Fed Comes A Little Bit Closer To Taylor Rule (Raises Target Rate To 1.75% While TR Rudebusch Calls For 6.62% — Only 447 Basis Points To Go!)

Yes, Jay (Powell) and the Americans (FOMC) came a little bit closer to The Taylor Rule (Rudebusch Model) with the FOMC voting to increase their target rate to 1.75%. The lower bound is now 1.50%.


The Taylor Rule (Rudebusch Model) calls for a Fed Funds Target rate of 6.62%. Only 447 basis points left to go, Jay!


The sentiment for 4 rate hikes in 2018 is growing.


The Fed Dots Plot for today’s meeting shows optimism over economic growth.


I was hoping that Jay Powell was going to sing a ballad to former Fed Chair Janet Yellen.


Born To Run! Libor Rises for 30th Straight Day Ahead of Fed Decision (Highest Since Financial Crisis)

With a rate increase a foregone conclusion when the Federal Reserve concludes its two-day policy meeting on Wednesday, traders have been actively pricing it in. The three-month U.S. dollar London interbank offered rate, or Libor, which is one of the benchmarks for setting borrowing rates worldwide, has been on the rise since Feb. 7, reaching 2.25 percent, the highest since 2008 (and the financial crisis).


Meanwhile, its gap over similar-maturity risk-free rates, known as the Libor-OIS spread, has more than doubled since the end of January to 55 basis points, a level unseen since 2009.


With The Fed taking its foot off the monetary brakes (at long last), Libor and the Libor-OIS are “born to run.” UP!

Here is my friend, Atlanta Fed’s President Raphael Bostic, and Fed Chair Jerome Powell.


Fed Enters Brave New Forecasting World Beset With Same Old Data (Actual data look very similar to those Fed faced in December)

The Fed’s Open Market Committee (FOMC) is meeting today and tomorrow to decide what to do. Well, it is pretty much a foregone conclusion that the Fed Funds Target Rate (upper bound) will be raised to 1.75% from 1.50%.


But what is different at this meeting than at the last meeting in 2017? In short, GDP is expected to growth at a faster pace and inflation is rising ever so slowly.

(Bloomberg) -By Jeanna Smialek- Federal Reserve officials will face an unusual predicament as they update their economic projections this week: Everything has changed but the data.

In many ways, it feels like a brave new world. Chairman Jerome Powell makes his debut with an expected interest-rate increase, replacing Janet Yellen. Financial conditions have tightened and the five rate increases under Yellen since December 2015 are finally being felt in the real economy, at least in mortgage rates. Tax reform has passed and Congress is lifting government spending caps, boosting the near-term growth outlook.

Yet Fed officials swear by their data dependence, and the numbers look strikingly similar to when the policy-setting committee last met. The inflation pickup officials have been waiting for still hasn’t materialized, wages are ticking higher but hardly surging, economic growth is chugging along and the job market continues to pull people off the sidelines.


And if we look at the Rudebusch Model for the Taylor Rule, it is screaming for a Fed rate hike even with unemployment rate at 4.1% and Core PCE Inflation at 1.52%.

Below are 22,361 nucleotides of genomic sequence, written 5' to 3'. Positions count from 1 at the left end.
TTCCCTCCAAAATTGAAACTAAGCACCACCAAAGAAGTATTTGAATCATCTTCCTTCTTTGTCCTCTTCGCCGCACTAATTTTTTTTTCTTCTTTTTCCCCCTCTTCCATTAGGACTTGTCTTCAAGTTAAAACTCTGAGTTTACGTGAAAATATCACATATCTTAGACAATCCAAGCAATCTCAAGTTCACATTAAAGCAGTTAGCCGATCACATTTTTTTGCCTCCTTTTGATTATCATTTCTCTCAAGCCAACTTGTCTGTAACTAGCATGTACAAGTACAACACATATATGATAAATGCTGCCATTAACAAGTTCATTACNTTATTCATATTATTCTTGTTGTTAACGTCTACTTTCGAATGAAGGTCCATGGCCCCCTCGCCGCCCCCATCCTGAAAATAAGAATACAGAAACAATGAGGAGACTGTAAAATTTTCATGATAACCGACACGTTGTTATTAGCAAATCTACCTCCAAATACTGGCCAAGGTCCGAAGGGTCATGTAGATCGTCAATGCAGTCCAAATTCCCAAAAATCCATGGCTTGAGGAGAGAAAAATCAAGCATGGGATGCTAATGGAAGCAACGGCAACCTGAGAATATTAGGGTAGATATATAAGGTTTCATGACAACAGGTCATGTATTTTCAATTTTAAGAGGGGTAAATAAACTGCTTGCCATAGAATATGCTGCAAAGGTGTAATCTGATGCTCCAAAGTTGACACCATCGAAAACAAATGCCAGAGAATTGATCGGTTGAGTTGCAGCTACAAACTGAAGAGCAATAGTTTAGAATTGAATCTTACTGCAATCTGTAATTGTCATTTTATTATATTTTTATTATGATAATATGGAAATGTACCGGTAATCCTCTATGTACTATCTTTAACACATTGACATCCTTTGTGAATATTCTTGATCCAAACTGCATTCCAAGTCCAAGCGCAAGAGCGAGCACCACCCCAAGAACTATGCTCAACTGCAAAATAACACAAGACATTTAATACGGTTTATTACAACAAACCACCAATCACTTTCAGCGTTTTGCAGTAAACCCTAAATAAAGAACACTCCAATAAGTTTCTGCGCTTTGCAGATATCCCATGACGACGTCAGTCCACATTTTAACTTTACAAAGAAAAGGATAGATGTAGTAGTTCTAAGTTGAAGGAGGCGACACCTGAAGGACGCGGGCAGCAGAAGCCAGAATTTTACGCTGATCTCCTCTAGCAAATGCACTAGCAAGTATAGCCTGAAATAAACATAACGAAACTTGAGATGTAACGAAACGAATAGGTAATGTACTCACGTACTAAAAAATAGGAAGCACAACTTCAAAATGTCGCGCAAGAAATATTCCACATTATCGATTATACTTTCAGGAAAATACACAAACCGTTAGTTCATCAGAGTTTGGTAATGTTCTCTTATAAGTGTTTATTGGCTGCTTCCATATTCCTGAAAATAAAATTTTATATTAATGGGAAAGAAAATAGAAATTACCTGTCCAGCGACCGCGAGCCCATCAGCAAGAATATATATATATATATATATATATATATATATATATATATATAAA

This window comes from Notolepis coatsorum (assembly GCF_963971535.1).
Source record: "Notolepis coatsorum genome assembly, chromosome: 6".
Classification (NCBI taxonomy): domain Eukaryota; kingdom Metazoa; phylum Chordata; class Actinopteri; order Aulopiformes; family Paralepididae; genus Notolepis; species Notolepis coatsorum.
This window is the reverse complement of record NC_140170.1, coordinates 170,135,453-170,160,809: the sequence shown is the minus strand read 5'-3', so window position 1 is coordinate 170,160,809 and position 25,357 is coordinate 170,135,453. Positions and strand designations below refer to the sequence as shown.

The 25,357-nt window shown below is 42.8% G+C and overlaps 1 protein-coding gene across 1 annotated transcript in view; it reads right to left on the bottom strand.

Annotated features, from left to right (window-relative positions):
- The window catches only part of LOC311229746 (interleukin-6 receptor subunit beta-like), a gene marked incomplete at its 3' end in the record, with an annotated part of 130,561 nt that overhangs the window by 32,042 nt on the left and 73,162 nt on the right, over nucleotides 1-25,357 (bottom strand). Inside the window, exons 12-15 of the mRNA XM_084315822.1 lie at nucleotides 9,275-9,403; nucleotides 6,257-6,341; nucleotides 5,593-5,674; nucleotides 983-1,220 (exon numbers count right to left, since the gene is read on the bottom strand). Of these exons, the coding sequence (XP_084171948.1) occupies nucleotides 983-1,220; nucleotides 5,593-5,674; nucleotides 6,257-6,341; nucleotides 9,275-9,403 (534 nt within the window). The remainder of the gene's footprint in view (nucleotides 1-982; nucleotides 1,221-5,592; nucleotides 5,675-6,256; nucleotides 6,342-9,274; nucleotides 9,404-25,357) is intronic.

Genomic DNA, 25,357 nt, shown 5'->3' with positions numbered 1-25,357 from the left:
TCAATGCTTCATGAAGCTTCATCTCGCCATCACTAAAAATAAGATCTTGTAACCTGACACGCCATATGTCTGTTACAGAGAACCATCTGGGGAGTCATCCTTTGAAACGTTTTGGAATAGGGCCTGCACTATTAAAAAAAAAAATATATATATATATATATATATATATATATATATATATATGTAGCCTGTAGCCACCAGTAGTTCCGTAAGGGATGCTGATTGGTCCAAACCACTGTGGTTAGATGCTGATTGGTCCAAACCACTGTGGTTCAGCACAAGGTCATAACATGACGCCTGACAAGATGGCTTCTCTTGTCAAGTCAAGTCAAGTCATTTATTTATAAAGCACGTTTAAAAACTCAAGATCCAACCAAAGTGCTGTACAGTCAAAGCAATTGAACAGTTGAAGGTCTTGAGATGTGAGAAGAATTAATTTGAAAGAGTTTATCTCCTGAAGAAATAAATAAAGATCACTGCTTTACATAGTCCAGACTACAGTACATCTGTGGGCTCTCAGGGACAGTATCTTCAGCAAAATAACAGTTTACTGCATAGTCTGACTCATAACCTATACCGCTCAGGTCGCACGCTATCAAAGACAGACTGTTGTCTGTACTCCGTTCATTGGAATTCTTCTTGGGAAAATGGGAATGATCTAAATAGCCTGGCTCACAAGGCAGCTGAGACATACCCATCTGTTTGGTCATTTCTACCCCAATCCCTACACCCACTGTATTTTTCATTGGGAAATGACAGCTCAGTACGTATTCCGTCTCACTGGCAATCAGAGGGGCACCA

While The Fed forecasts GDP to grow at 2.5%,


the Atlanta Fed’s GDPNow Forecast for Q1 has fallen to 1.8%. Be warned! This is one noisy forecast model!!


Home prices keep growing at over twice that of hourly wage growth.


Part of The Fed’s Brave New World is trying to cope with housing prices rising over twice as fast as wage growth.



Double Whammy! 10-year Treasury Bid-to-cover Ratio Lowest Since ’09 As Treasury Borrowing Increases And Fed Tightens

Based on the number of bids that investors submitted versus the amount sold, average demand for 10-year notes has fallen to the lowest since October 2009. (Bid-to-cover  compares the volume of securities that dealers enter bids for to the volume offered for sale).


Treasury supply is further exacerbating what should be a natural move away from the market as interest rates climb.

The yield on benchmark 10-year Treasuries has already risen around half a percentage point this year and was at 2.89 percent as of 7:30 a.m. Thursday in New York.

The government’s financing needs have already started to grow. As a result of the Trump administration’s tax cuts (not to mention the staggering budget deficits under The Bush and Obama Administrations), the deficit is set to widen and reach almost $1 trillion next fiscal year. The shortfall is on top of the almost $21 trillion of debt the U.S. already owes, more than any other country. (Roughly 70 percent of that total is in the form of Treasuries.)


Excluding short-term bills, the U.S. government plans to borrow $62 billion at debt auctions this week by offering Treasuries due in 3, 10 and 30 years. The total is about $6 billion more than auctions of the same maturities in January. The first batch of enlarged sales last month were “noticeably worse” by most measures, Simons said.
Economists have questioned the value of Trump’s debt-financed tax cuts this far into the post-crisis economic cycle, in part because the stimulus is a departure from prevailing theory and the norm in recent decades. Borrowing has tended to decrease when the Fed is raising rates, and vice versa.

And with Fed officials projecting three rate increases this year, the opposite is poised to happen in 2018.


This “double whammy” of Fed tightening and Treasury increased borrowing is not likely to go away anytime soon as Treasury issuance increases and The Fed continues to normalize monetary policy.

The next 10-year auction is today at 1pm. Let’s see if Whammy is still pitching.